Recently I met with the CEO of a promising Icelandic startup company. When I asked him how their competitors did things, he said he didn’t care that much about their business competitors, he just wanted to focus on what they themselves were doing. I get it. Don’t get sucked into focusing too much on the other guys. However, here’s the problem:
In your marketing, you are trying to convince people to buy from you rather than someone else. If you don’t know what options your prospective customers are considering and the options they are comparing, how do you make them understand that your stuff is the best option? If you don’t know the competitors, how are you going to respond when they ask you “why should I buy from you rather than them?” If you don’t know them, can you really give a proper answer?
Please, please don’t fall into to the trap of saying: “Because I provide better service or my product and service are of better quality.” It’s waaayyy too abstract. Better service according to whom? What are the standards we are measuring this service by? Better service according to you may not be the same as better service according to someone else. People might simply not think about the things you see as being “better service”. Service and quality are two things that are very very hard to use as a competitive advantage.
Jay Conrad Levinson, the father of Guerilla Marketing, says: ”It’s not about being better than the competitor. It’s about being different” So if you don’t know your competitors and what they’re doing, how are you going to be different? Differentiation in the marketplace is a key element in good marketing.
Frequently, when I ask about people about their business competitors, I also get the response, “I know the competition, I don’t really have to study them especially”. I have actually had a number of clients say this to me when I suggest we do a thorough analysis. And they are grown people. I can only advise them, I can’t make them do it. So I let it be and continue my work with them. Without exception we get to a point where they either a) figure they should do as I advise or b) figure out that they can’t really continue developing their strategy before they know a few things about the competition, at which point they will go back to the analysis I proposed they do. And also without exception they come back to me all revved up, gushing about how much they learned, the opportunities they uncovered etc. etc. etc.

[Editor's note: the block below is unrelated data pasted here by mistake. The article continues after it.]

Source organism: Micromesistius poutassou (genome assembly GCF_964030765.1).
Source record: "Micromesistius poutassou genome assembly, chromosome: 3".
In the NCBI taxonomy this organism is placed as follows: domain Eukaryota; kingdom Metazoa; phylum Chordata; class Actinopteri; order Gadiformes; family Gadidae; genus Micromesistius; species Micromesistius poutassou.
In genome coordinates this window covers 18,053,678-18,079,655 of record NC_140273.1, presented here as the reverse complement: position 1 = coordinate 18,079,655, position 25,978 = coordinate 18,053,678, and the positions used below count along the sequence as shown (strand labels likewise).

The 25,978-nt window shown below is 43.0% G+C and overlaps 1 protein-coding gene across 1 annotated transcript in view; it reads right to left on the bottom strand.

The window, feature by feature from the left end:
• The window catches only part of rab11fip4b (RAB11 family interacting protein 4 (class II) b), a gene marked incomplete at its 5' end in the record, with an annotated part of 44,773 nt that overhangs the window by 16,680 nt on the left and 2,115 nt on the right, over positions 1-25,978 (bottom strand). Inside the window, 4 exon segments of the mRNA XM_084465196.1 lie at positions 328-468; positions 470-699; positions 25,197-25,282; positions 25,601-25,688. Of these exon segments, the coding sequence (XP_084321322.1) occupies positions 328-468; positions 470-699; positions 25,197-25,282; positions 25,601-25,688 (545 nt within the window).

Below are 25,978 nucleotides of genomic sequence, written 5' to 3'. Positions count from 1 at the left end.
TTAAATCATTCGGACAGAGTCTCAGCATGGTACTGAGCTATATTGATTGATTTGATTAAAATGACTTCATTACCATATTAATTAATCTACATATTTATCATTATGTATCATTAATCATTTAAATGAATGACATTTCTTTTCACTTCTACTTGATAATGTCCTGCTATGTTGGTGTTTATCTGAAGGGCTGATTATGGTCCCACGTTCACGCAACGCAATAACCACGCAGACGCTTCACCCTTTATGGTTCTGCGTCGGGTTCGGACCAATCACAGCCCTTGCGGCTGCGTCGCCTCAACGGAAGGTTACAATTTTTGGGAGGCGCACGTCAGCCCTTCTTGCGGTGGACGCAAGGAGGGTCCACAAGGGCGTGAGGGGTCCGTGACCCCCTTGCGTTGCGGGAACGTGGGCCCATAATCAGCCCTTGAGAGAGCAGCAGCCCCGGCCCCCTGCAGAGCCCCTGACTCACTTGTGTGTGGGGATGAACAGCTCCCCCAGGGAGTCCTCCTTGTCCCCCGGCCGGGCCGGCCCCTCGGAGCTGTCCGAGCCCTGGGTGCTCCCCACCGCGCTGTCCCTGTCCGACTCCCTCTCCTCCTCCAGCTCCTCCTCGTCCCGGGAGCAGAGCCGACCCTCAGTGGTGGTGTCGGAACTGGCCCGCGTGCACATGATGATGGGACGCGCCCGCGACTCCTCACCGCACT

See, you can learn so much from your business competitors as well. You can learn what they are doing well, and you can borrow the good stuff from them. You will also see things that they are not doing that well, allowing you not only to avoid making the same mistakes, but you may also spot some opportunities in there. I have had clients discover whole new avenues to take their business into as a result of studying the competition – very lucrative, I may add.
I am not saying that you should be chasing your business competitors’ every move, or reacting to everything they do, but you need to be aware of what they are doing. The simple thing is that if you don’t monitor the competition, if you don’t know what they are up to, they may one day sneak up on you and then overtake you and leave you in the dust. Do you really want to take that chance?
May I suggest that in the coming week you really focus on studying your competitors. What are they doing in general? What are they doing well? What are they doing badly? How are they doing it? Where do they seem to be heading in the future? How can you ensure that when people look at them and then look at you, they like you more than them and therefore choose to do business with you?
I’d love if you shared with me some of the things you learn, in the comments below :)
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